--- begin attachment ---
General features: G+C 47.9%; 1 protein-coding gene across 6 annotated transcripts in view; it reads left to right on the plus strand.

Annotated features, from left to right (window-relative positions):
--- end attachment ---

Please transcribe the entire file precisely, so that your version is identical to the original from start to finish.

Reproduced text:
General features: G+C 47.9%; 1 protein-coding gene across 6 annotated transcripts in view; it reads left to right on the plus strand.

Annotated features, from left to right (window-relative positions):